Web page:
Both illustrations have a black background with the sun represented as a yellow sphere at the centre. Red lines show Mars' orbit, and blue lines show Earth's orbit. Earth's orbit around the sun is drawn as perfect circle. Outside this circle, Mars' orbit is drawn as a larger oval. Earth is shown as a blue sphere and Mars is shown as a red sphere.

In the left illustration, Earth and Mars are close together on the right side of the Sun. This is labelled Opposition: Mars is close and bright.

In the right illustration, Earth is to the right of the Sun, and Mars is to the left of the sun. Because Mars' orbit is oval shaped, Mars is much further from the Sun than the Earth. This is labelled Conjunction: Mars is distant and faint.


The mixture of gases that surround a planet or a moon is called its . Earth’s atmosphere, what we call , has 78% nitrogen and 20% oxygen. There are also small amounts of other gases, including carbon dioxide (0.04%).

People could not breathe the atmosphere on Mars. It is 96% carbon dioxide and only 0.145% oxygen. The Martian atmosphere is also “thin.” This means that it is 100 times less dense than Earth’s atmosphere.


Both Earth and Mars experience four seasons. Each season on Mars is longer than each on Earth because the Martian year is longer.

The  on Mars is colder, drier and harsher than in any place on Earth. Earth’s average temperature is 14 °C, but the average temperature on Mars is a chilly -63 °C. Mars is colder than Earth because it is farther from the Sun. The atmosphere of Mars is also too thin to trap heat on its surface.


A vast ocean system of liquid water covers 71% of Earth’s surface. There is water on Mars too, but the cold temperatures and thin atmosphere mean that liquid water cannot exist for long. At least not on the surface of the planet.

There is evidence that salty water flows in some places on the Martian surface. But this only happens when the temperature is above -23 °C. Mars has solid water in its polar ice caps like Earth does. There is also ice just below the surface of the planet. A tiny amount of water vapour exists in Mars’s atmosphere, and there is water ice in its clouds.

Ice cap on Mars
Ice cap on Mars (Source: NASA).
Image - Text Version

A colour photograph of the surface of Mars, from space.

The curvature of the planet is shown at the top of the image, with black space behind. Mars is mostly light reddish brown. In the centre of the surface, a thick, swirling cloud curls into a spiral shape. The cloud is mainly white with grey streaks around the left edge of it. Much smaller clouds are scattered to the left of the grey streak.

Precipitation like rain or snow is often part of the weather on Earth. Sometimes it “snows” on Mars too, but in a surprising way. The only kind of snow that makes it to Mars's surface is made of frozen carbon dioxide (CO2). This comes from carbon dioxide ice clouds.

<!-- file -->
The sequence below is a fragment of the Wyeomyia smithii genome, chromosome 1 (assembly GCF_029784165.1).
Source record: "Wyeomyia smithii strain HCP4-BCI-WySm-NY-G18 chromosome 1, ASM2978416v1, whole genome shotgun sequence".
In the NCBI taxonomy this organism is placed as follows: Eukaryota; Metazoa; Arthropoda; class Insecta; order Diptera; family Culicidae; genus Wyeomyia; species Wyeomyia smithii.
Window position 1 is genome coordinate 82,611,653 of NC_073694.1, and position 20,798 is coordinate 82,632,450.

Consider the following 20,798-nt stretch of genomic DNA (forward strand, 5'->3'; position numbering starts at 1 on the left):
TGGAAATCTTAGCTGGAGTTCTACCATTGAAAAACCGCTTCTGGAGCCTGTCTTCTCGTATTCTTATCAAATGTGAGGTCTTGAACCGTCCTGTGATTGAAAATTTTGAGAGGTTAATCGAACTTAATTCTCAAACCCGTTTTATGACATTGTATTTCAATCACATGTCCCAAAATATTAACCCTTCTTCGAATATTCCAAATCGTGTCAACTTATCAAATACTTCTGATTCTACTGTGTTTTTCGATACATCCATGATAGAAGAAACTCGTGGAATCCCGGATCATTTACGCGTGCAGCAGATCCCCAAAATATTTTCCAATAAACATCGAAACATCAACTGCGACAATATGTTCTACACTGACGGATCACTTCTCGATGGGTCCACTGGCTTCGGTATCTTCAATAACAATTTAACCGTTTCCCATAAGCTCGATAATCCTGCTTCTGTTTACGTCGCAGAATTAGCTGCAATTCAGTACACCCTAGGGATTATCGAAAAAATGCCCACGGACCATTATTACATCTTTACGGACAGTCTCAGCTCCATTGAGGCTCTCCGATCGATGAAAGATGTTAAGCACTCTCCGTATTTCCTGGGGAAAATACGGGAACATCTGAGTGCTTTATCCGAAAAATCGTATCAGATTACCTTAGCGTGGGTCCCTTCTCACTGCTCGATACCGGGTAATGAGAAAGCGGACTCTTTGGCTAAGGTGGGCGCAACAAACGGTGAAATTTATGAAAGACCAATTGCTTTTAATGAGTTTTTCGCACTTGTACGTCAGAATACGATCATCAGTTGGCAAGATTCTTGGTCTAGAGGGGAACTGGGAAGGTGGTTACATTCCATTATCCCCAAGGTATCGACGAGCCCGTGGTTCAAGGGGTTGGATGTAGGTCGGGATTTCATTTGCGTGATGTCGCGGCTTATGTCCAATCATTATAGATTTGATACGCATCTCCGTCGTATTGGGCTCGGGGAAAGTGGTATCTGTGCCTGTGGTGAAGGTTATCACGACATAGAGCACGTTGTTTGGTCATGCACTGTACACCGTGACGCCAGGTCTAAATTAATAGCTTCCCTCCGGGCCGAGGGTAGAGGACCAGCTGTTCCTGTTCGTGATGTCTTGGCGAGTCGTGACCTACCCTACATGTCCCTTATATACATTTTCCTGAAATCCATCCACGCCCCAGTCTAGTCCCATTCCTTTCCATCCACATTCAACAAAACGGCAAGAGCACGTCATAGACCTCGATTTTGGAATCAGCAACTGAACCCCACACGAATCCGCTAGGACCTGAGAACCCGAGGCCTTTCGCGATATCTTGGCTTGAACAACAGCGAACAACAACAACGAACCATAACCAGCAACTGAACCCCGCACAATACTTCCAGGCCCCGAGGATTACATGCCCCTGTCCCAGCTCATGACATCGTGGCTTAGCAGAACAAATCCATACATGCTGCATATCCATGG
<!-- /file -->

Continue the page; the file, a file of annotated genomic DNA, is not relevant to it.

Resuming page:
Snow made from frozen water can fall from water ice clouds on Mars, but it does not reach the surface of Mars. It turns to water vapour in the thin atmosphere before it can land.

Just like on Earth, wind is a big part of the weather on Mars. Because the surface of Mars is so dry, dust storms are common. Strong winds, caused by uneven heating of the atmosphere, pick up dust from the planet’s surface and cause dust storms.

Sometimes dust storms cover the whole planet. They can even shape the surface of the planet! The biggest storms usually start during the summer in Mars’s southern hemisphere. Smaller dust devil storms are caused by swirling winds in a small area, just like on Earth.

A Dust Devil storm on Mars. The storm is about 70 metres wide and 20 kilometres high (Source: NASA).

By the Numbers

Earth vs. Mars
Property Earth Mars
Diameter1 12,756 km 6,792 km
Circumference2 40,075 km 21,339 km
Surface area 5.10 × 108 km2
(510,064,472 km2)
1.44 × 108 km2
(144,371,391 km2)
Volume 1.08 × 1012 km3
(1,083,206,916,846 km3)
1.63 × 1011 km3
(163,115,609,799 km3)
Mass 5.97 × 1024 kg 6.42 × 1023 kg
Average Density 5 514 kg/m3 3,933 kg/m3
Surface Gravity3 9.81 m/s2 3.71 m/s2
Minimum Temperature -88 °C -140 °C
Maximum Temperature4 58 °C 30 °C
Closest Distance to Sun
(called perihelion)5
1.47 × 108 km
(147,098,291 km)
2.07 × 108 km
(206,655,215 km)
Farthest Distance from Sun
(called aphelion)6
1.52 × 108 km
(152,098,233 km)
2.49 × 108 km
(249,232,432 km)
Orbital Distance
(total length of orbit)
9.40 × 108 km
(939,887,974 km)
1.43 × 109 km
(1,429,085,052 km)
Average Orbital Velocity 107,218 km/h 86,677 km/h
Day Length 24 hours 24 hours, 37 minutes
Year Length 365.25 days 687 Earth days
Axial Tilt7 23.5° 25.2°
Number of Moons 1 2 (called Deimos and Phobos)
Planetary Magnetic Field8 Yes No
Closest Distance to Earth N/A 55.6 × 106 km
Farthest Distance from Earth N/A 401 × 106 km
Table adapted from Mars Facts | All About Mars – NASA's Mars Exploration Program
  1. Rounded to the nearest whole number
  2. Measured as gravitational acceleration at the planet's surface
  3. Maximum temperature on Mars is during the summer at the equator when the Sun is shining on the surface.
  4. Earth's orbit is nearly circular so perihelion and aphelion are similar; Mars' orbit is more elliptical.
  5. Tilted axis of rotation causes seasons on Earth and Mars.
  6. No magnetic field on Mars (plus thin atmosphere) means no protection from solar radiation.

Mars Facts
A collection of animations and infographics from NASA's Mars Exploration Program about the Red Planet.

Curiosity Rover Report (May 11, 2016): Mars Weather Report (2016)
This video (2:32 min.) from NASA's Jet Propulsion Laboratory, is about what the rover learned about the weather on Mars during its mission.

Mars Weather
On this NASA web page, you can see today’s weather report on Mars!

How Long Would You Survive on Mars? (2015)
This video (3:06 min.) from SciShow Space, explores what it would be like to stand on the surface of Mars without a spacesuit.

Opportunity: NASA Rover Completes Mars Mission (2019)
This video (3:51 min.) from NASA looks at the journey the Opportunity rover took across the surface of Mars, and the photos it took along the way.

Why do we have seasons? (2019)
This article by Let’s Talk Science explains why we have seasons.